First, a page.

Pine Man is rugby ready
The Rugby World Cup kicks off in two days and the South Waikato will be a hive of activity to mark the occasion.
South Waikato District Council community development manager Amanda Hema said: ‘‘ The whole event series is going to be fantastic – a real chance for the community to celebrate and join in the festivities.’’
Tokoroa’s iconic Pine Man has been dressed in black to support New Zealand.
‘‘Peter Dooley the sculptor and Tokoroa Rotary Club who commissioned the work gave us the go ahead to dress him and he looks fabulous. We have already had awesome feedback from the public about how great he looks.’’
There is also a Walk of Fame. Ms Hema said 25 All Black and international rugby players came from the South Waikato.
7, September 14, 2011 Celebrating the big day Traffic in Tokoroa came to a standstill as thousands of people came to see the huge street parade which celebrated the long- awaited start of Rugby World Cup 2011 last Friday.
Bridge St in Tokoroa was a magnificent sweep of colourful flags, painted faces, traditional dress, musical instruments and plenty of cheering in numerous languages. The event was so big it stopped store trading. Shoppers and store staff were compelled on to the pavement by the colour and excitement.
South Waikato District Council community development manager Amanda Hema said it was a wonderful day.
‘‘We were all overwhelmed by the amount of interest shown and believe there were close to 2000 people involved in the parade,’’ Ms Hema said. back for their work.’’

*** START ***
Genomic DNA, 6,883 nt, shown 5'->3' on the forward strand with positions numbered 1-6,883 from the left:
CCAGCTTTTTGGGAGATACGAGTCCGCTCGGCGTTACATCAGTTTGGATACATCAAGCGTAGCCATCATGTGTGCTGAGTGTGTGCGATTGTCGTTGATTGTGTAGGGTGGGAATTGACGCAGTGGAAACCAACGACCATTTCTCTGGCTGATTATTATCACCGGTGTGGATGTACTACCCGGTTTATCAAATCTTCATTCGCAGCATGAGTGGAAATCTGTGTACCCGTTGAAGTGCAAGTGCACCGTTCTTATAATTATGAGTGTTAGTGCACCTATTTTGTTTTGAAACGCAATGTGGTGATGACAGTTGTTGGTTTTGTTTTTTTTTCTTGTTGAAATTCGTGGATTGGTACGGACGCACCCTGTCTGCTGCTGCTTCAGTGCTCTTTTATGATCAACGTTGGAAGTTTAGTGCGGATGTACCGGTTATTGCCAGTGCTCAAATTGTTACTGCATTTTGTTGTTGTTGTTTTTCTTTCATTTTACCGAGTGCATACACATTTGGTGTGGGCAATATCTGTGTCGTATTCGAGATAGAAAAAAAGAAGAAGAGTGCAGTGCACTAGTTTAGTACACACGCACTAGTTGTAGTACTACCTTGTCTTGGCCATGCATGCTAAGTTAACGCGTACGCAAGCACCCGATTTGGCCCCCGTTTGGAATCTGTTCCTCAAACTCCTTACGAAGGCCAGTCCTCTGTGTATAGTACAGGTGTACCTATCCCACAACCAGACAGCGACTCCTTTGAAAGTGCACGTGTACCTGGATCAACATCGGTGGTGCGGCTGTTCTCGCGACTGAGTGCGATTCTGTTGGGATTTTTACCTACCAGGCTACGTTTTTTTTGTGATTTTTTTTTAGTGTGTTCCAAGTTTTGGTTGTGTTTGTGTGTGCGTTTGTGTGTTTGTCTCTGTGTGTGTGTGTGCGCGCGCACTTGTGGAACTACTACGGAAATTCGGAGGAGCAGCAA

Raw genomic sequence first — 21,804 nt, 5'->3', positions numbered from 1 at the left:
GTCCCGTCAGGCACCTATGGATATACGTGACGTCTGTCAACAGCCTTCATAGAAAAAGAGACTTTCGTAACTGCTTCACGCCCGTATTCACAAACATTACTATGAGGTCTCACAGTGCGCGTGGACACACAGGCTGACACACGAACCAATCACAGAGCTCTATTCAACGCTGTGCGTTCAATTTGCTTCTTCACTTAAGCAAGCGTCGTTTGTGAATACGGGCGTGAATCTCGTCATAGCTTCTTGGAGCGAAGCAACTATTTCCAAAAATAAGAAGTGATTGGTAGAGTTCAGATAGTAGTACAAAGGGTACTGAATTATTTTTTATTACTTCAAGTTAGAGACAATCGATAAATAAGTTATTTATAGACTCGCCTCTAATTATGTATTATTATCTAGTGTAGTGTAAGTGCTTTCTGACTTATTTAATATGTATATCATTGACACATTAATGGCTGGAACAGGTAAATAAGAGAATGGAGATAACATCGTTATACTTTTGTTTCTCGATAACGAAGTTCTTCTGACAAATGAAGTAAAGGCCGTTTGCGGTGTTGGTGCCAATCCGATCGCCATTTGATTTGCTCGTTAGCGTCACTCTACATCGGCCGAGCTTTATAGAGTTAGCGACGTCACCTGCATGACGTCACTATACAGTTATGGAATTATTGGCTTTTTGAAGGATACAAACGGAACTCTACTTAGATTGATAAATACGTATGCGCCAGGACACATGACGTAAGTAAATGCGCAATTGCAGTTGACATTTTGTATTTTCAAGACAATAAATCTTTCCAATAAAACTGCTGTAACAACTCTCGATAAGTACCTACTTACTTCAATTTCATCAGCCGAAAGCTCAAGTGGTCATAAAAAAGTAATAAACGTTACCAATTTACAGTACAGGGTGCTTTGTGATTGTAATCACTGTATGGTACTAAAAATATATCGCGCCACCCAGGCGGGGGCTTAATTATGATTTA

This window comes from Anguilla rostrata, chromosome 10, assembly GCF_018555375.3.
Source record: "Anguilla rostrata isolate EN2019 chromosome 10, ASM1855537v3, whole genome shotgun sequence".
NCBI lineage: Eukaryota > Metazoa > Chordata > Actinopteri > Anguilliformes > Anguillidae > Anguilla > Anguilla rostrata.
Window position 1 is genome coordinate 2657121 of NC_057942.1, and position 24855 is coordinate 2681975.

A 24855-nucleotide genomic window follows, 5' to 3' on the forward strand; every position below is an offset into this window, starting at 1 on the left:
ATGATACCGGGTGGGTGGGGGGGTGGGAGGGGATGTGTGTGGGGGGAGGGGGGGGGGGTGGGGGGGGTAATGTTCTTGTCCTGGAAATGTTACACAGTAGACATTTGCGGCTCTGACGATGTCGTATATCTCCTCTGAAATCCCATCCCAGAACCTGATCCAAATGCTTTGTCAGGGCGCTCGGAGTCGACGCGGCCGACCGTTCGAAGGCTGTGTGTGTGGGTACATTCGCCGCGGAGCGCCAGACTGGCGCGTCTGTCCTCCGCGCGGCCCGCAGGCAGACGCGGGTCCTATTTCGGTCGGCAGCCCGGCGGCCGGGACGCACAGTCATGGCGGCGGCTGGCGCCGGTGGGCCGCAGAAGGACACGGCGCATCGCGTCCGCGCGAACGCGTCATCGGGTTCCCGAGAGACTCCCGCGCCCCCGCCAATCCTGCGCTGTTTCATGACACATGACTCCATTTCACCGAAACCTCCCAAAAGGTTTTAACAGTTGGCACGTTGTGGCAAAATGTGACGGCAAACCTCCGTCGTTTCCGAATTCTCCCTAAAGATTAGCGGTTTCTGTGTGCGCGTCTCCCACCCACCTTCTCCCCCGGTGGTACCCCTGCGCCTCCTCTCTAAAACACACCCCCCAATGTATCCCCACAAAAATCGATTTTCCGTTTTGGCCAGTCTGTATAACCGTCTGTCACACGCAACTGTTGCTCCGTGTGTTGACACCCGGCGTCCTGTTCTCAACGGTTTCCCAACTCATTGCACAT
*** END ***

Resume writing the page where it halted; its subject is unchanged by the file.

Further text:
After approaching the South Waikato District Council, it was established there would be no funding available for the awards, however this did not deter the team at South Waikato News.
‘‘We just needed to think outside the square and work with no budget,’’ Mrs Baxter said.
‘‘We have had fantastic support from the business community, who agree that an annual awards promotion is much-needed.’’ September 28, 2011 Our cultures celebrated The symbolism was immense. The Plaza sat in silence and the theatre’s curtains were closed, then the stomping sound of the Cook Island drums shattered the silent veneer as it vibrated its way to the back of the theatre, marking the arrival of the South Waikato Cultural Festival 2011.
Students from throughout the South Waikato District performed kapa haka and Polynesian routines at the weekend at The Plaza in Putaruru as more than 500 people watched from the audience.
A myriad of distinctive costumes were splashed across the stage and multiple instruments were heard.
The festival was opened by Putaruru’s Te Kaokaoroa o Patetere and one of the crowd’s favourites were the children of Te Rau Oriwa Early Learning Centre who were accompanied by their caregivers.
Thirteen schools were involved this year including Te Kaokaoroa o Patetere, Amisfield School, Tokoroa Central School, Bishop Edward Gaines, Cargill Open Plan School, David Henry Primary School, Tainui Full Primary School, Tokoroa Intermediate School, Te Rau Oriwa Early Learning Centre, Mangakino Area School, St Mary’s Catholic School, Strathmore Primary School and Tokoroa High School.